"I'm not done with that."
	"Yes you are. Let's go."
	Doors auto-locking as the car pulls out, high tech headlights painting the street an icy blue. Vents blowing cold air onto hard leather. No use asking for a cigarette because Guy doesn't even smoke anymore.
	"You can't keep living like this, Isaac. I'm not sure if I like it when you show up at my place strung out and incoherent in the middle of the night."
	"You mean Heather doesn't."
	"You know what I mean."
	"I'm not even on anything. I'm clean. I've always been."
	"That doesn't mean you're not strung out and incoherent. You look like shit."
	"I know. You said that already."
	Conversation ceasing at a red light. Gang of young men stalking through the crosswalk, a few of them peering into the windshield. Light turning green, held breath expelled, conversation unfolding once again.
	"I just don't see how you do it."
	Guy staring straight ahead, unengaged: "Do what."
	"I don't know." Gesturing vaguely at the dash. "This."
	"Driving you home?"
	"No. Just going to work. Living with Heather. Living like nothing's wrong."
	"Is anything wrong?"
	"Lots of things."
	"Like what."
	"I don't know."
	Engine humming silently, white lines vanishing beneath and white globes passing overhead. Watching the numbers on the street signs count down to zero and then count up again as the car travels further north.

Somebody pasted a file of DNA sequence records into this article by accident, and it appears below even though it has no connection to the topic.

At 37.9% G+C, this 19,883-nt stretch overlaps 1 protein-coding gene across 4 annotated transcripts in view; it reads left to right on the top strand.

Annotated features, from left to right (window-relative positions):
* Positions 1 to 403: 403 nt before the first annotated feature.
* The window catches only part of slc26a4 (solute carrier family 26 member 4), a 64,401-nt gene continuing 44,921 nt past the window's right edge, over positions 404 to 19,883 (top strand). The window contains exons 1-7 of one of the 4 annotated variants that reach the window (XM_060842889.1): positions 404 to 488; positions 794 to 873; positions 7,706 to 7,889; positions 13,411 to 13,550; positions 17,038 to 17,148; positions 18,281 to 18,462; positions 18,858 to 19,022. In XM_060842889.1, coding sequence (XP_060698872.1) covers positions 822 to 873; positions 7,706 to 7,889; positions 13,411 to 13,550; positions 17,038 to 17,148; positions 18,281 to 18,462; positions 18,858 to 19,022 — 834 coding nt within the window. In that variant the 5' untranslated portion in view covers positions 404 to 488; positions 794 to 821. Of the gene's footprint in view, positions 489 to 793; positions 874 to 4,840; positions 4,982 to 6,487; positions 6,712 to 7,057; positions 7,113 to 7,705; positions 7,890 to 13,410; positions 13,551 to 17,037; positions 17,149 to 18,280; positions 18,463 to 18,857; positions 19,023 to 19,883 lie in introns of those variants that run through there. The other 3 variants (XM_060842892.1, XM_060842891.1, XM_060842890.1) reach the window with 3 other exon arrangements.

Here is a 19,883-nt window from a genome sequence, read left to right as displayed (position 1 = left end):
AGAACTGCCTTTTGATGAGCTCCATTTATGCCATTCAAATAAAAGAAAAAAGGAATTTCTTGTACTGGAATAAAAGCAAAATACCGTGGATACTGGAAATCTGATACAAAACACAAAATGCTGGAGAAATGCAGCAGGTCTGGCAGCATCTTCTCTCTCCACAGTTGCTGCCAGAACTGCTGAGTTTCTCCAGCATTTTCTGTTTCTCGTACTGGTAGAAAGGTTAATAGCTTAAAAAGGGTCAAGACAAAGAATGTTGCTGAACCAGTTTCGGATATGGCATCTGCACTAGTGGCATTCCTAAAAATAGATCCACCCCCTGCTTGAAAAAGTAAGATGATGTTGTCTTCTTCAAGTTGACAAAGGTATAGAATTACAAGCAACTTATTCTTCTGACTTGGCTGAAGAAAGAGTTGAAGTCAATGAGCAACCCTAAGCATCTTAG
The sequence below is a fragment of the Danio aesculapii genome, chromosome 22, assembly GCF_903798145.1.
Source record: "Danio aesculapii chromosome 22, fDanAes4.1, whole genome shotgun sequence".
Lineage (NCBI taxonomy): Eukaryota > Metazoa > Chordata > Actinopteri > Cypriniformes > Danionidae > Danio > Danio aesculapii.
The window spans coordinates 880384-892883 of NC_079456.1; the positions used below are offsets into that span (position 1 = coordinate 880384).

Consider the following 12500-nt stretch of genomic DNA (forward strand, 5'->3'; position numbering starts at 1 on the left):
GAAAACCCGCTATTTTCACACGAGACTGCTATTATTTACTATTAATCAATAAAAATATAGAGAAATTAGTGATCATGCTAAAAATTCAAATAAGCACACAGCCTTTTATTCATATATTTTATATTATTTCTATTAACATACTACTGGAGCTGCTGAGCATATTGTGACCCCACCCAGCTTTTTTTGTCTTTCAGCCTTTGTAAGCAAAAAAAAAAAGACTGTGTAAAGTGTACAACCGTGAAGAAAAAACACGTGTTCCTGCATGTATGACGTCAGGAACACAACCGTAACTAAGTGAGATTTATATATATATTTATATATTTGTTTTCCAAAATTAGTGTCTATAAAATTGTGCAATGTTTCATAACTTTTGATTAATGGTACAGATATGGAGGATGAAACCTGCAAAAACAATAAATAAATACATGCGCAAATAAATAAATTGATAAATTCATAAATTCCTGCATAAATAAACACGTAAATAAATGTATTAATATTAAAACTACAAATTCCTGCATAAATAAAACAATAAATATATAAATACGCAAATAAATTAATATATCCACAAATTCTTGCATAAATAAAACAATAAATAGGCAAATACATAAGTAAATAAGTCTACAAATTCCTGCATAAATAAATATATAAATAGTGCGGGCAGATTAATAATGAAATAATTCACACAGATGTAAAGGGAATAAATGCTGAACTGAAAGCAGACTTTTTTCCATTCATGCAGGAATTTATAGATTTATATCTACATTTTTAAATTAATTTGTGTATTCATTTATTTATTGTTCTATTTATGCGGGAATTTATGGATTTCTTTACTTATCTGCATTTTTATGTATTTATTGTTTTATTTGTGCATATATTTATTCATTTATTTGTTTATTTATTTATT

"Maybe you don't have it all figured out. That's all I'm trying to say."
	Guy taking his eyes off the road to show disgust and incredulity: "And you do?"
	"Maybe you haven't actually chosen the best life. Maybe you haven't actually chosen anything. Maybe you chose nothing. You ever think of that?"
	"Maybe you can walk the rest of the way. Isaac, what the fuck difference does it make?"
	"Because I chose nothing too. But I chose this. Do you understand? You chose nothing, but I chose nothing. Not because it's what I want. Because it's less like what I don't want than whatever it is you're doing."
	"Whatever it is I'm doing. You mean working. Doing friends favors. Bourgeois stuff like that."
	"I don't mean bourgeois in the sense of class warfare."
	"Go fuck yourself, Isaac. I don't care what you mean."